Don't forget about our Video Biology app! Just in time for the school year, we've released a free app that gives you access to our biology videos no matter where you are! The free app comes with 10 free videos. However, if you want to be able to view any of the over 300 lectures we have for Biology, you can pay a small fee for monthly access. This way you only have to pay for a few months to help you get through that biology course. Or maybe you want to test out our curriculum and see what our lectures are like. This is an inexpensive way to do just that. Just remember, when you do sign up for a full course with us, you not only get the video lectures, but a full dashboard, worksheets, tests, and interactive exercises to help you get your Biology on!

With all the different types of functions you learn in Algebra 1, it is interesting that you can often look at a graph of data and make a prediction about what type of function it is. For example, we know that a quadratic function's graph will always be a parabola and a linear function will always be a straight line. You can also look at the data set and learn quite a bit about the function. The differences between the dependent variables will determine which type of function you are looking at. In today's free Algebra 1 video, Professor Edward Burger covers Linear, Quadratic, and Exponential Models. Over three lectures he'll show you the power of looking at data, finding patterns, seeing a potential model, and once you have the model, extrapolating into the future. Just make sure you click the forward button directly to the left of the timestamp to jump to the next lecture on the video.

An exponential function is a function where the unknown is appearing in the exponent. The form is f(x)=ab^{x}, where aâ‰ 0 , bâ‰ 1 and b>0. Basically, they are used to show instances when a constant change in the independent variable gives the same proportional change in the dependent variable. In today's free Algebra 1 video on Exponential Functions, you'll see several real world examples to teach this concept because often these functions are used to model real world things. Find out how you can utilize exponential functions to determine the squirrel population in 5 years! You will also learn how to determine if a set of ordered pairs satisfies an exponential function and how to identify and graph an exponential function. Make sure you click on the forward button to the left of the timestamp to move to the next lecture, because there are a total of 6 lectures on today's video.

Professor Burger was just recently featured in an article in The Chronicle of Higher Education. We are excited that they did a profile on him and his love of teaching math. Even if you feel you know all about Edward Burger, you should read this article, as there are all sorts of interesting facts about his path into teaching. It's an inspiring article that makes me wish I could have taken one of his math classes in college.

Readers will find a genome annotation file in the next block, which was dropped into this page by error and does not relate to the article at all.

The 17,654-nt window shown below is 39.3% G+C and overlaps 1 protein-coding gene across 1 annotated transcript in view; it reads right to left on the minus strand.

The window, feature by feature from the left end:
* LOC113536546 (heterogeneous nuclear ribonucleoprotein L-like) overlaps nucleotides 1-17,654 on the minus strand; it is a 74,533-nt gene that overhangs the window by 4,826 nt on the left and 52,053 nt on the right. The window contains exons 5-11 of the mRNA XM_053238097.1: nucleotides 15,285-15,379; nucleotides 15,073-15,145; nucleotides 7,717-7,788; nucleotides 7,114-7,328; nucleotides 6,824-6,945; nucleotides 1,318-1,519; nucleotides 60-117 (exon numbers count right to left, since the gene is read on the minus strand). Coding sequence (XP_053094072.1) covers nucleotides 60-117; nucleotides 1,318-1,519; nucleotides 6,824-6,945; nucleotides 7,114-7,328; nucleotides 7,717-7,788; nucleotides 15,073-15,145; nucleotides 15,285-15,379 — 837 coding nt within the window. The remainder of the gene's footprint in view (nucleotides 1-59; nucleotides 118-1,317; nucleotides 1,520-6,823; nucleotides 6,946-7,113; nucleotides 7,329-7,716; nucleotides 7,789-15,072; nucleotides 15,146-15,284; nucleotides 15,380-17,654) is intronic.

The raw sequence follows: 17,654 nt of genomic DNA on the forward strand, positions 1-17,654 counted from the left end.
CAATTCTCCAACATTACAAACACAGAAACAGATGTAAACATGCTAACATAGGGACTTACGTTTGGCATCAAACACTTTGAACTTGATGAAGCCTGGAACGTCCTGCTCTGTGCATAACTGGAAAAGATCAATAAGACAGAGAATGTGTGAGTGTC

When we have a collection of numbers that come together in a certain order, it's called a sequence. A geometric sequence is a sequence where there is a common ratio that allows us to generate the sequence by taking one term and multiplying it by the common ratio to get the next term. How do you determine if a sequence is a geometric sequence? Watch today's free Algebra 1 video on Geometric Sequences to find out. Professor Burger will not only demonstrate how to figure if a sequence is geometric or not, but he'll also show you how to find a future term in a geometric sequence. You'll gain a strong understanding of the concept with multiple sample problems and even a real world example of how you might bump into geometric sequences in your life. Just don't forget to click on the forward button to the left of the time stamp to move to the next lecture. You don't want to miss a second of Professor Burger's lectures.

Continuing our studies in Quadratic Functions, today we're going to delve deeper into graphs and how to determine what the parabola will look like based upon the function. In today's free Algebra 1 video on Transforming Quadratic Functions, Professor Burger will show you how you can start with the basic quadratic and change the formula a bit, which in turn moves the graph around. Discover how one number can make the parabola either wider or narrower through several examples. It's simple once you learn and, of course, easily testable by inputting values into the function. As we're graphing so much, there's a lecture in today's video that shows you how to utilize a graphing calculator, a very useful tool moving forward in your math studies. There are 3 lectures today, so make certain you click on the forward button directly to the left of the time stamp to move forward and view them all.